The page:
This week on HST


HST Programs: January 25, 2010 - January 31, 2010


Program Number Principal Investigator Program Title Links
11142 Lin Yan, California Institute of Technology Revealing the Physical Nature of Infrared Luminous Galaxies at 0.3 Abstract
11189 Nial R. Tanvir, University of Leicester Probing the early universe with GRBs Abstract
11516 James Green, University of Colorado COS-GTO: The cold ISM Abstract
11548 S. Thomas Megeath, University of Toledo NICMOS Imaging of Protostars in the Orion A Cloud: The Role of Environment in Star Formation Abstract
11563 Garth Illingworth, University of California, Santa Cruz Galaxies at z~7-10 in the Reionization Epoch: Luminosity Functions to <0.2L* from Deep IR Imaging of the HUDF and HUDF05 Fields Abstract
11565 Sebastien Lepine, American Museum of Natural History A search for astrometric companions to very low-mass, Population II stars Abstract
11567 Charles R. Proffitt, Computer Sciences Corporation Boron Abundances in Rapidly Rotating Early-B Stars. Abstract
11568 Seth Redfield, Wesleyan University A SNAPSHOT Survey of the Local Interstellar Medium: New NUV Observations of Stars with Archived FUV Observations Abstract
11570 Adam Riess, The Johns Hopkins University & Space Telescope Science Institute Narrowing in on the Hubble Constant and Dark Energy Abstract
11577 Brad C. Whitmore, Space Telescope Science Institute Opening New Windows on the Antennae with WFC3 Abstract
11594 John M. O'Meara, Saint Michaels College A WFC3 Grism Survey for Lyman limit absorption at z=2 Abstract
11599 Richard A. Wade, The Pennsylvania State University Distances of Planetary Nebulae from SNAPshots of Resolved Companions Abstract
11605 Travis Stuart Barman, Lowell Observatory Obtaining the Missing Links in the Test of Very Low Mass Evolutionary Models with HST Abstract
11606 Dan Batcheldor, Rochester Institute of Technology Dynamical Hypermassive Black Hole Masses Abstract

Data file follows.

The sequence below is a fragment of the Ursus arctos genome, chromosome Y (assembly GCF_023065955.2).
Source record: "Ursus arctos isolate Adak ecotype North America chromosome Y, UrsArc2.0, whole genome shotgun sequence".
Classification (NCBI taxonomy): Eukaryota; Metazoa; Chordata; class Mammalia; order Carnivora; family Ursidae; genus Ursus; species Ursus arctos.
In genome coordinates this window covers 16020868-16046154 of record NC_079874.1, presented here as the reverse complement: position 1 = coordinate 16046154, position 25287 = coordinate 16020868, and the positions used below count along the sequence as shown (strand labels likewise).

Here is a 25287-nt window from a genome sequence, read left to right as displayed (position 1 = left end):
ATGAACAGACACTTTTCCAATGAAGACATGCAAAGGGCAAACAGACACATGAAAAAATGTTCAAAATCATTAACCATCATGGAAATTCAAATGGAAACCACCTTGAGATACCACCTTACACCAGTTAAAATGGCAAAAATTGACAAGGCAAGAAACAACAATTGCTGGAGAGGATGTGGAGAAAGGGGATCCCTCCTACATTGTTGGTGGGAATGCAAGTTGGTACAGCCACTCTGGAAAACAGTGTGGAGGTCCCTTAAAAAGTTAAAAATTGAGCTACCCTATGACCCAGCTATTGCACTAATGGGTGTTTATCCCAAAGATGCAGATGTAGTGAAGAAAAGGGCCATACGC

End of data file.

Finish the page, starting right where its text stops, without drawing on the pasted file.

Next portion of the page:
11608 Nuria Calvet, University of Michigan How Far Does H2 Go: Constraining FUV Variability in the Gaseous Inner Holes of Protoplanetary Disks Abstract
11634 Carmen Sanchez Contreras, Instituto de Estructura de la Materia Probing the collimation of pristine post-AGB jets with STIS Abstract
11640 Fabian Walter Max-Planck-Institut fur Astronomie, Heidelberg Lyman Alpha Imaging of Two Quasar Host Galaxies at z>6 Abstract
11644 Michael E. Brown, California Institute of Technology A dynamical-compositional survey of the Kuiper belt: a new window into the formation of the outer solar system Abstract
11653 Robert Kirshner, Harvard University SAINTS - Supernova 1987A INTensive Survey Abstract
11657 Letizia Stanghellini, National Optical Astronomy Observatories The population of compact planetary nebulae in the Galactic Disk Abstract
11670 Peter Garnavich, University of Notre Dame The Host Environments of Type Ia Supernovae in the SDSS Survey Abstract
11677 Harvey B. Richer, University of British Columbia Is 47 Tuc Young? Measuring its White Dwarf Cooling Age and Completing a Hubble Legacy Abstract
11724 Marla C. Geha, Yale University Direct Age Determination of the Local Group dE Galaxies NGC 147 and NGC 185 Abstract
11732 C. S. Kochanek, The Ohio State University Research Foundation The Temperature Profiles of Quasar Accretion Disks Abstract
11737 David M. Meyer, Northwestern University The Distance Dependence of the Interstellar N/O Abundance Ratio: A Gould Belt Influence? Abstract
11791 C. S. Kochanek, The Ohio State University Research Foundation /td> The Wavelength Dependence of Accretion Disk Structure Abstract

Selected highlights

GO 11565: A search for astrometric companions to very low-mass, Population II stars

HST image of Gliese 623AB, a nearby disk-dwarf binary system Binary stars provide an important avenue for setting constraints on stellar evolution, particularly binary stars that consist of components with significantly different masses. The simplest means of producing stars in a dynamically bound system is during the formation process; consequently, it is reasonable to assume that the the stars are coeval and a comparison between the observed properties and predictions can constrain stellar models. Binary systems are common in stars in the Galactic disk, although the overall frequency does decrease with stellar mass, ranging from ~60-70% for G dwarfs to closer to 20% for late-type M dwarfs and ultracool dwarfs. Binaries are much rarer among the metal-poor members of the Galactic halo, with only a handful known among cool, late-type subdwarfs. The present program aims to expand the sample by using WFC3 on HST to image low-mass, metal-poor subdwarfs within 120 parsecs of the Sun, searching for close, faint companions that can be monitored for astrometric orbit determinations.